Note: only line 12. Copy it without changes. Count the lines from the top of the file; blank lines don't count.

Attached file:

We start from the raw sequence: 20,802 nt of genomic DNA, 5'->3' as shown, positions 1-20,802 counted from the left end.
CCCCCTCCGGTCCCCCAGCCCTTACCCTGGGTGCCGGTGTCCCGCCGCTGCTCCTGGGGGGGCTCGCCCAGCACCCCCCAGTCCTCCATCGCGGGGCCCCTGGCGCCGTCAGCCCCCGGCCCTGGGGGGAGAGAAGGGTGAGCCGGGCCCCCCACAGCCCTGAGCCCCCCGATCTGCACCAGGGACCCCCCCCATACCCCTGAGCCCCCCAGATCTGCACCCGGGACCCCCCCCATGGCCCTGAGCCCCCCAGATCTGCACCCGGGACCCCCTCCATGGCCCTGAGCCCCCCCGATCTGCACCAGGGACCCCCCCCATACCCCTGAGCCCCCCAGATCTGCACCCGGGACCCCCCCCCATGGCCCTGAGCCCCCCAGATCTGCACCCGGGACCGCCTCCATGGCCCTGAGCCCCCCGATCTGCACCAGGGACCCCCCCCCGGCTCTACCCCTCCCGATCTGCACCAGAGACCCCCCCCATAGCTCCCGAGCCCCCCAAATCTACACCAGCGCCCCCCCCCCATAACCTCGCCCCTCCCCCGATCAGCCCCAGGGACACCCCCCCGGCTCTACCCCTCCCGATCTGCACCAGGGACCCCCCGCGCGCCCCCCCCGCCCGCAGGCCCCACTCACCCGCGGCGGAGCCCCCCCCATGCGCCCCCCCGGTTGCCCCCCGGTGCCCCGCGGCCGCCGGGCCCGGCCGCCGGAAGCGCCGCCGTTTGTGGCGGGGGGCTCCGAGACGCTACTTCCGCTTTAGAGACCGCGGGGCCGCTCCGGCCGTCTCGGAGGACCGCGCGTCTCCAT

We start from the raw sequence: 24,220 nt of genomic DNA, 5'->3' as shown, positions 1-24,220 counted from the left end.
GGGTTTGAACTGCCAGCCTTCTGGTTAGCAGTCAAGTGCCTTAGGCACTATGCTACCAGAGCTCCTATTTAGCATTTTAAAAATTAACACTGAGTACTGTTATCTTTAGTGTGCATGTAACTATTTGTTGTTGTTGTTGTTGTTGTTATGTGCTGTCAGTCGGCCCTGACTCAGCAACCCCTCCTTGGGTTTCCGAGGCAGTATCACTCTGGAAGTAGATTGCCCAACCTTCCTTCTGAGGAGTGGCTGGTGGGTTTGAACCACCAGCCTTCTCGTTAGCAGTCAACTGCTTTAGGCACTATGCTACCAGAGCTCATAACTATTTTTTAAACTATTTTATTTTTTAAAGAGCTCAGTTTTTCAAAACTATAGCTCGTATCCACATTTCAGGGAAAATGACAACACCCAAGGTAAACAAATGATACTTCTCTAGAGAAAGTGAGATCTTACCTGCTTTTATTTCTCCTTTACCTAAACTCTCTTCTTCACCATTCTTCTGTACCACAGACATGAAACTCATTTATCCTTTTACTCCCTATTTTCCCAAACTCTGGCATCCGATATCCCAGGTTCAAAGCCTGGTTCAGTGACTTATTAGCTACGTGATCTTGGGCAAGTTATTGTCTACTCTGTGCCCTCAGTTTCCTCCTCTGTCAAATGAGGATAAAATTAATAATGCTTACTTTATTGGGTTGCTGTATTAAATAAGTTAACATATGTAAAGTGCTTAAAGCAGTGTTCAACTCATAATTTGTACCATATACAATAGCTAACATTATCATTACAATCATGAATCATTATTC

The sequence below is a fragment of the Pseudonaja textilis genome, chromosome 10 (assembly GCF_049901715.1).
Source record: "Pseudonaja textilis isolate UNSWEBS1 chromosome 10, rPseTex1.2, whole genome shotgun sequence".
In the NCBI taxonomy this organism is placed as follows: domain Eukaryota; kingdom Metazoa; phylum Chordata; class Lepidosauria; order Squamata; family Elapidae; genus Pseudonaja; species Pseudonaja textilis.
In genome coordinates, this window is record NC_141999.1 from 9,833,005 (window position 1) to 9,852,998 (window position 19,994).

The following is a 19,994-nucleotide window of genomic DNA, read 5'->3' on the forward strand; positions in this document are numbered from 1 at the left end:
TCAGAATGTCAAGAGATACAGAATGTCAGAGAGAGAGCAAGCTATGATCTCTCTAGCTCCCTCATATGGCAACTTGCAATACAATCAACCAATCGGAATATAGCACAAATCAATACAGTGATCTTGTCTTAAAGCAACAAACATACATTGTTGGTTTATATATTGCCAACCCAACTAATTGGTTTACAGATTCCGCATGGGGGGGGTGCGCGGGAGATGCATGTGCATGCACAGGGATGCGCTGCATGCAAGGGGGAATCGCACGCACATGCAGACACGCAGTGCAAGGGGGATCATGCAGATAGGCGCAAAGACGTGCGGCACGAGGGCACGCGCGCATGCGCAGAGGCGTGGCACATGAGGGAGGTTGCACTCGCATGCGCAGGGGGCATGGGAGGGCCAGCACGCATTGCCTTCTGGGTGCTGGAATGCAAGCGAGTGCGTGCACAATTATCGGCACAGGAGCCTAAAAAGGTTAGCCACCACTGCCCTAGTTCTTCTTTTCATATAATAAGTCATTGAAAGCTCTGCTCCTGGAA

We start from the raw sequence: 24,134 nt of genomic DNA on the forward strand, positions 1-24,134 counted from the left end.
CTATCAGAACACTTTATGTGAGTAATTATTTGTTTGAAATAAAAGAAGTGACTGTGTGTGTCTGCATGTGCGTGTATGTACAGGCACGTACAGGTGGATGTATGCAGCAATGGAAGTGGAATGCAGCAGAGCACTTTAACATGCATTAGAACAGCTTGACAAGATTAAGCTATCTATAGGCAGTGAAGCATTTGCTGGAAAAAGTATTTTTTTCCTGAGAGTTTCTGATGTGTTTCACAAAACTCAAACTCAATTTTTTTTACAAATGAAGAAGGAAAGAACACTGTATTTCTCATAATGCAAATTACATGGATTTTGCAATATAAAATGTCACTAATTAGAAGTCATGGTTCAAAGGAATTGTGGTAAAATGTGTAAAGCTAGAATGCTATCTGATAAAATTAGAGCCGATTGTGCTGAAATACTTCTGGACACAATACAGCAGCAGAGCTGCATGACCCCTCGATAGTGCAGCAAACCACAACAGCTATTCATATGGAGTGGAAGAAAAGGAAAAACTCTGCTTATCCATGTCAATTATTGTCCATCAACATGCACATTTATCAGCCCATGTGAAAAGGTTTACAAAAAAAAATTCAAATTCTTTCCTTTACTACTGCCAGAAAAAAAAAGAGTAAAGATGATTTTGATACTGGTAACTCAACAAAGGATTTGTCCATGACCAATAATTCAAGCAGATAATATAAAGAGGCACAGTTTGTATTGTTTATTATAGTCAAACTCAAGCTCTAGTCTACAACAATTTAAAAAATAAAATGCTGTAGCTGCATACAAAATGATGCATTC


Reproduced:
CTATCAGAACACTTTATGTGAGTAATTATTTGTTTGAAATAAAAGAAGTGACTGTGTGTGTCTGCATGTGCGTGTATGTACAGGCACGTACAGGTGGATGTATGCAGCAATGGAAGTGGAATGCAGCAGAGCACTTTAACATGCATTAGAACAGCTTGACAAGATTAAGCTATCTATAGGCAGTGAAGCATTTGCTGGAAAAAGTATTTTTTTCCTGAGAGTTTCTGATGTGTTTCACAAAACTCAAACTCAATTTTTTTTACAAATGAAGAAGGAAAGAACACTGTATTTCTCATAATGCAAATTACATGGATTTTGCAATATAAAATGTCACTAATTAGAAGTCATGGTTCAAAGGAATTGTGGTAAAATGTGTAAAGCTAGAATGCTATCTGATAAAATTAGAGCCGATTGTGCTGAAATACTTCTGGACACAATACAGCAGCAGAGCTGCATGACCCCTCGATAGTGCAGCAAACCACAACAGCTATTCATATGGAGTGGAAGAAAAGGAAAAACTCTGCTTATCCATGTCAATTATTGTCCATCAACATGCACATTTATCAGCCCATGTGAAAAGGTTTACAAAAAAAAATTCAAATTCTTTCCTTTACTACTGCCAGAAAAAAAAAGAGTAAAGATGATTTTGATACTGGTAACTCAACAAAGGATTTGTCCATGACCAATAATTCAAGCAGATAATATAAAGAGGCACAGTTTGTATTGTTTATTATAGTCAAACTCAAGCTCTAGTCTACAACAATTTAAAAAATAAAATGCTGTAGCTGCATACAAAATGATGCATTC